Intermediate+ Word of the Day: body

body (noun, adjective) /ˈbɑdi/ LISTEN

A body is, as you know, the complete structure of a person, animal, plant, or other organism, whether alive or dead, and also the main part of a vehicle. Body also refers to a group or organization and an object in space. Body can also be the main part of a text and it means ‘substance or richness” and ‘a mass or quantity of something.’ As an adjective, it means ‘related to the body.’

Example sentences

  • Our bodies allow us to experience the world through our senses.
  • On the TV show, the detectives discovered the missing man's body in the woods.
  • The car's engine is in good condition, but the body needs some work.
  • Please refer your complaint to the appropriate body.
  • Scientists have detected a large body, which they believe may be a previously undiscovered planet.
  • You should use your introduction to set out what your essay will cover, the body to expand your arguments, and the conclusion to sum up what you have said.
  • Raphaël likes a wine with body.
  • This ocean is a large body of water.
  • That guy has terrible body odor.

Words often used with body

body and soul: completely. Example: “Rachel throws herself body and soul into her work.”

keep body and soul together: get by, survive. Example: “Business isn’t great at the moment, but we’re making just about enough to keep body and soul together.”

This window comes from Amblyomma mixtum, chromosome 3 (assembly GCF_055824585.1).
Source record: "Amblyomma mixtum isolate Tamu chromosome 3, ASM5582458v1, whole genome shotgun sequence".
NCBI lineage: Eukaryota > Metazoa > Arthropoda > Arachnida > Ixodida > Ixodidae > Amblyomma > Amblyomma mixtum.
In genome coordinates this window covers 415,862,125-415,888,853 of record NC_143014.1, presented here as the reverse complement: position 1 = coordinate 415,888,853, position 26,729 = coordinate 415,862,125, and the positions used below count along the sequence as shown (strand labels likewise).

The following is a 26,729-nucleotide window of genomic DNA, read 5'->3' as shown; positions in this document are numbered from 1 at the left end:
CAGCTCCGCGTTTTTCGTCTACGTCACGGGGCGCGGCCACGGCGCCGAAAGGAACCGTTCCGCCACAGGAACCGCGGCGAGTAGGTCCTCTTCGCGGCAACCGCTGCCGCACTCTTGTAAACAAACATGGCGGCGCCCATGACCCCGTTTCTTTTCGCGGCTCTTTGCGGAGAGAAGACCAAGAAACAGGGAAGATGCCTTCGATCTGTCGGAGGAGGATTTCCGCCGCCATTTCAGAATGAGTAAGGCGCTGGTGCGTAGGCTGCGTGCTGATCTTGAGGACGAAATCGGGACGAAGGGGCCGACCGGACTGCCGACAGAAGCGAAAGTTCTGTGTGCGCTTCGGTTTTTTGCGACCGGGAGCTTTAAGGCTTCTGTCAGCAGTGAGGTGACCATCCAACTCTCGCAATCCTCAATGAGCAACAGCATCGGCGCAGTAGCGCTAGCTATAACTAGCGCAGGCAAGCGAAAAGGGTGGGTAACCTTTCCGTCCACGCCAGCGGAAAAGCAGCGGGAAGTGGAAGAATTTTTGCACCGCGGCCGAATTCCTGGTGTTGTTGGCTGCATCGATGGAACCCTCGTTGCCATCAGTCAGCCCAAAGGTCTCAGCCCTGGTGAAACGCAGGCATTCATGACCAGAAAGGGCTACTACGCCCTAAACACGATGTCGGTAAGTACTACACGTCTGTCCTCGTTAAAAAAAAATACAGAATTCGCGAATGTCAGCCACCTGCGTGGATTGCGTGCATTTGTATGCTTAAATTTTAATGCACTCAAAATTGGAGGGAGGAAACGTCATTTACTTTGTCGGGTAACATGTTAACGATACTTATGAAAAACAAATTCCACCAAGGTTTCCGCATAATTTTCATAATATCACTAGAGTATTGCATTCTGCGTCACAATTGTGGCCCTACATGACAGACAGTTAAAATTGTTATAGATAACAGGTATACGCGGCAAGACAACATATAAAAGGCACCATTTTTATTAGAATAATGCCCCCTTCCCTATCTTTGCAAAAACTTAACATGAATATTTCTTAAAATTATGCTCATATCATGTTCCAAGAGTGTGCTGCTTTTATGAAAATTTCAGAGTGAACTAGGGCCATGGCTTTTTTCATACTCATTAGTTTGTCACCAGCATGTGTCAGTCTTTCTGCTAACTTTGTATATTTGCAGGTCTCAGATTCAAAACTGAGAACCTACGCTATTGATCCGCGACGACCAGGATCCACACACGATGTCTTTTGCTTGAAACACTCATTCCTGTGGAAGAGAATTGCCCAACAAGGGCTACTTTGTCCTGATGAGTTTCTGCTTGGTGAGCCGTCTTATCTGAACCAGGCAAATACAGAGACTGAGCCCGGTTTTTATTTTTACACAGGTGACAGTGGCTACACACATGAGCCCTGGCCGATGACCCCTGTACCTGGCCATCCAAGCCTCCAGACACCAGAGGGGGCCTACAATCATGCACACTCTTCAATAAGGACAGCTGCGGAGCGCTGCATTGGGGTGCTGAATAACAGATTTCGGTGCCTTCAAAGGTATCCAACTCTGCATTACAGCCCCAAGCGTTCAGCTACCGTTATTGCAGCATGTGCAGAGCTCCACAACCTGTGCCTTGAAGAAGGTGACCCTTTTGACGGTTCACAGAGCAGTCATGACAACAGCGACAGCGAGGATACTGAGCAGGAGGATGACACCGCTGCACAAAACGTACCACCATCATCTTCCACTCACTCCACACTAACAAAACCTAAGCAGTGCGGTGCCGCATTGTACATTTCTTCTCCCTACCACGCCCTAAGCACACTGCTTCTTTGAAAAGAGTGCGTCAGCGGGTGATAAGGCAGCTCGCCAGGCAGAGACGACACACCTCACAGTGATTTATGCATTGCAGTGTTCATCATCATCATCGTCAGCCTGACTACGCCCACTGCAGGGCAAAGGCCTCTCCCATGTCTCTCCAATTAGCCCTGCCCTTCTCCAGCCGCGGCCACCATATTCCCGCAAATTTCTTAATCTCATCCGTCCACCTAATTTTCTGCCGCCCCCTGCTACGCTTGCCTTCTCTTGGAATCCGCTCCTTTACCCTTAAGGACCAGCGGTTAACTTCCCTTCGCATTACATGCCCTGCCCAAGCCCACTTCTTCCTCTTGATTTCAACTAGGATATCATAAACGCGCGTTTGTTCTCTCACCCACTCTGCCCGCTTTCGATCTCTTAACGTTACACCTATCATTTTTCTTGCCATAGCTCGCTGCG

body image: the way we think about someone’s body. Example: “I don’t have body image issues. I’m happy with the way I look.”

In pop culture

Watch and listen to Tony Bennett and Amy Winehouse singing the 1930 jazz song “Body and Soul” here:

Billy Holiday is also famous for her rendition of the same song. It’s very different when she sings it.

Did you know?

Everybody has a body, but part of the feminist movement is trying to combat the excessive focus on women’s bodies. In most societies, although the specifics differ, there tend to be strong opinions about how women’s bodies should look and what they should be dressed in, as well as what physical activities are suitable for women and what rights women should have over the reproductive capacities of their bodies. Because of this focus, feminists often talk about women’s bodies as a battleground, where different sections of society are fighting over who gets to control them.

However, women also organize and come together as a different kind of body, that is to say as a group that is working together to achieve something. You can read more about International Women’s Day here.


Body dates back to before the year 900. The Old and Middle English noun bodig meant ‘trunk or chest of a man or animal,’ and is related to, and possibly came from, the Old High German noun botah, but there are no other related terms, and its origins are unknown. The meaning was extended to ‘person’ in the late 13th century. It has been used figuratively to mean ‘the main part of something’ since Old English, and this use extended to vehicles in the early 16th century. It has been used to mean ‘corpse’ (as a short form of dead body) since the 13th century, and as matter generally (for example, the heavenly bodies) since the late 14th century. The term body image, so popular now, first appeared in the 1930s, but body language was not coined until the 1960s.

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